The diagnosis is mainly based on the family history of ankylosing spondylitis in the affected individual, the signs and symptoms noted and radiological findings. The typical history of early age of onset of the symptoms, morning stiffness that improves with activity and back pain for more than 3 months is generally suggestive of the condition.

Although the laboratory tests reveal the presence of the HLA-B27 antigen, it is not considered to be conclusive.

Radiographs may display the bony changes based on the stage and severity of the condition.1, 2

Treatment of ankylosing spondylitis

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The initial treatment of ankylosing spondylitis involves administration of simple painkillers that are available as over-the-counter medications. These medications, which belong to the group of drugs such as ibuprofen, aceclofenac, diclofenac sodium and valdecoxib are known to provide rapid relief from the back pain.

If the pain does not subside with these medications, a second-line of medications known as sulfasalazine may be prescribed for a certain period of time. Other medications that are being prescribed in refractive cases include methotrexate and steroid injections to the affected joint or joints.1, 2

A new group of drug known as tumour necrosis factor-alpha (TNF-alpha) inhibitors is being studied recently and has been noted to improve the symptoms along with a potential of modifying the disease progression.1,2,3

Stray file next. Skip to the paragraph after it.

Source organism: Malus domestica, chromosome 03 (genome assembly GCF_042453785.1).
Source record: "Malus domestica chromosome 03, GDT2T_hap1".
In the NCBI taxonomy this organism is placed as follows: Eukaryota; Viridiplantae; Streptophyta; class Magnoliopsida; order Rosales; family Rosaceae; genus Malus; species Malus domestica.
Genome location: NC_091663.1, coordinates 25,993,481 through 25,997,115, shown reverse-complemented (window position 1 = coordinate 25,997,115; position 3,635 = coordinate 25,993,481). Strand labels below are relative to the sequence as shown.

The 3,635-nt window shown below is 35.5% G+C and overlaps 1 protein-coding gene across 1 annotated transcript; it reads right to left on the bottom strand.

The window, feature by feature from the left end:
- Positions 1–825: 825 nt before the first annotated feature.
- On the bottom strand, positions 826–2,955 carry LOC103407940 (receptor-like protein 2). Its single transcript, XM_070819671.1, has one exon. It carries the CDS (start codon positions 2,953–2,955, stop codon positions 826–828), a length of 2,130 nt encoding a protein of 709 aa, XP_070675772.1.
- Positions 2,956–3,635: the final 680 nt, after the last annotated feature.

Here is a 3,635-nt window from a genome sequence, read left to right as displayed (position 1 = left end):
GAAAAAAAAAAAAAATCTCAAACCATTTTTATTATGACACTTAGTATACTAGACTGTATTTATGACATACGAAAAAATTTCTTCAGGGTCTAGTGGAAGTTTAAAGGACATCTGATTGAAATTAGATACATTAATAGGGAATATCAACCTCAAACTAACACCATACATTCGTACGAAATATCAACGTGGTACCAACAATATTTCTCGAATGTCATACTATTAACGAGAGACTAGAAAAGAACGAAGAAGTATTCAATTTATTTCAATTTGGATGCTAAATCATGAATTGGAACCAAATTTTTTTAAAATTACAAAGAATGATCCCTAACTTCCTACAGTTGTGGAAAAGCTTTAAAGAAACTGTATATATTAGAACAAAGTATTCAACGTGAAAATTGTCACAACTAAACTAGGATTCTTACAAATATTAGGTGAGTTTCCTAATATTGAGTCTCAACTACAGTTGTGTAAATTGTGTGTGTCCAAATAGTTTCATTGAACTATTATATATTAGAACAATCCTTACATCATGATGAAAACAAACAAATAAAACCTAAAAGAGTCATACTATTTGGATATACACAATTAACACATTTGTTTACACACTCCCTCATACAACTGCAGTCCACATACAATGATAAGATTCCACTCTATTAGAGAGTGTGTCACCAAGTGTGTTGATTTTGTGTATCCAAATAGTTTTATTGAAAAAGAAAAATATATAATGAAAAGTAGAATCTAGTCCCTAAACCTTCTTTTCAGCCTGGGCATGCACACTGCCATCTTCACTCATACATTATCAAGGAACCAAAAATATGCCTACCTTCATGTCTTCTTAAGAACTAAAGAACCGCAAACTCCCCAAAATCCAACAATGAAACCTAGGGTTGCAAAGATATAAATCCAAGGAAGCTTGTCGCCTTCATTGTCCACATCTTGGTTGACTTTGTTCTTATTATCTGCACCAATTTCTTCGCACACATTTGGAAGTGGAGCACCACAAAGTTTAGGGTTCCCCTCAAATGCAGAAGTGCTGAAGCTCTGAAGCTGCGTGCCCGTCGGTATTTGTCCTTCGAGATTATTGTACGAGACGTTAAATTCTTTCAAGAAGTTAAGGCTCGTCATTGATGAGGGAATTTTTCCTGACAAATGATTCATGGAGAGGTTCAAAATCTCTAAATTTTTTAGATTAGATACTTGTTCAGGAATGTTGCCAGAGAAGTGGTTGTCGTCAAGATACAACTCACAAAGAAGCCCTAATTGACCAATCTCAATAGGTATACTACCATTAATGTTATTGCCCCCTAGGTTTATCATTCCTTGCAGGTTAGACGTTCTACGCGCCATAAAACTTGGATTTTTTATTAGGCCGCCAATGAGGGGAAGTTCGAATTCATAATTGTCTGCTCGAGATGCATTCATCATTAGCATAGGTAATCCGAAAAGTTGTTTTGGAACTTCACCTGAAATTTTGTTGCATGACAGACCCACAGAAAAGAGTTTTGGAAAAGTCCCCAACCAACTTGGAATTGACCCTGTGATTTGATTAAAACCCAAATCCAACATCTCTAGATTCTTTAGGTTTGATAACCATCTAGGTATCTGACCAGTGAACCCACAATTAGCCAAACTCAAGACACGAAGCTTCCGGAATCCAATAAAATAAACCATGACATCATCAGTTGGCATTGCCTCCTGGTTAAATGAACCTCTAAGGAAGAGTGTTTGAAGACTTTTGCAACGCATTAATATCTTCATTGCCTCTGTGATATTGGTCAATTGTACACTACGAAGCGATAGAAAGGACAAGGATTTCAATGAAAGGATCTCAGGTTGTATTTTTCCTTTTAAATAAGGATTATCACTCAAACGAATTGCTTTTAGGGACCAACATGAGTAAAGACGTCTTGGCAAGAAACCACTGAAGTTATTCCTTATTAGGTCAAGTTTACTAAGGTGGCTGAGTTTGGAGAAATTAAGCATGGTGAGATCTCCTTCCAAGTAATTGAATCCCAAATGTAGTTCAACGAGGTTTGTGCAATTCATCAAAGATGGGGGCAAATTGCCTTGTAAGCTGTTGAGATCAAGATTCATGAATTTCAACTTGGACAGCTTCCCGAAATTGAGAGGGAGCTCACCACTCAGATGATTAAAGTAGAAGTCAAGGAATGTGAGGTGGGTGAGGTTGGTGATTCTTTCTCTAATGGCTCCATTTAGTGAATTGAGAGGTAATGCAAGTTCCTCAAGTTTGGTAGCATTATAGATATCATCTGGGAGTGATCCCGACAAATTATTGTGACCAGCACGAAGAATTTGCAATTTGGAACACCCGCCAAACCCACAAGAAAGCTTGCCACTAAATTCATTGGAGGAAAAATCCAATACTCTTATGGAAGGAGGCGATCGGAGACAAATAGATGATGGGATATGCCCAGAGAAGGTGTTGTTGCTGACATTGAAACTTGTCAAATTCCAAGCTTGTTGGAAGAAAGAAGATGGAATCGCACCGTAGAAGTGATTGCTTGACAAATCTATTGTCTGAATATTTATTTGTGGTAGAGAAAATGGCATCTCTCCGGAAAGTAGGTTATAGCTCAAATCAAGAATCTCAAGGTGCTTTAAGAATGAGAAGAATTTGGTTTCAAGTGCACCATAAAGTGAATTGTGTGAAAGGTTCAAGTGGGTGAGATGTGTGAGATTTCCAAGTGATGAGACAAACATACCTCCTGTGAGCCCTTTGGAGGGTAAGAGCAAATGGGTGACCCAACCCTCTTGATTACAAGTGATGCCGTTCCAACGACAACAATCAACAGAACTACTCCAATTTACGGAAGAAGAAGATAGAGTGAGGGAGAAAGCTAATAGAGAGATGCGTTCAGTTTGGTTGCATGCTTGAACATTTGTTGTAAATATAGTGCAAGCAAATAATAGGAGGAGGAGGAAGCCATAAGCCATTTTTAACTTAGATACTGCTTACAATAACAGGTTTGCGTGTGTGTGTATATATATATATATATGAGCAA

Alternative Therapies for ankylosing spondylitis

The alternative therapies are considered as an important adjunct to the medications being administered. Educating the individual about the condition, minor physical exercises, home exercises such as stretching of the spine and corrections of the posture are some of the additional therapies advised.1 These must be followed under proper guidance from the doctor.

Complications of ankylosing spondylitis

Fracture of the spine is the most serious complication associated with ankylosing spondylitis. Chronic cases may be associated with disorders of the heart and lungs. 2

Prevention of ankylosing spondylitis        

There are no known methods to prevent ankylosing spondylitis although the occurrence of complications can be prevented with early diagnosis and prompt treatment.

Living with Ankylosing Spodylitis

Ankylosing spondylitis is a chronic condition with symptom free period for long durations and occasional recurrence of pain in the joints. The ability to perform day–to- day activities is generally not hampered in most of the cases.

Living with ankylosing spondylotis

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References:

1.Kataria RK, Brent LH. Spondyloarthropathies. Am Fam Physician. 2004; 69(12): 2853–2860.

2.Sieper J, Braun J, Rudwaleit M, Boonen A, Zink A. Ankylosing spondylitis: An overview. Ann Rheum Dis. 2002; 61(Suppl III): 8–18.

3.Sieper J, Rudwaleit M. How early should ankylosing spondylitis be treated with tumour necrosis factor blockers? Ann Rheum Dis. 2005; 64(Suppl 4): 61–64.

Written by: healthplus24.com team

Date last updated: December 11, 2014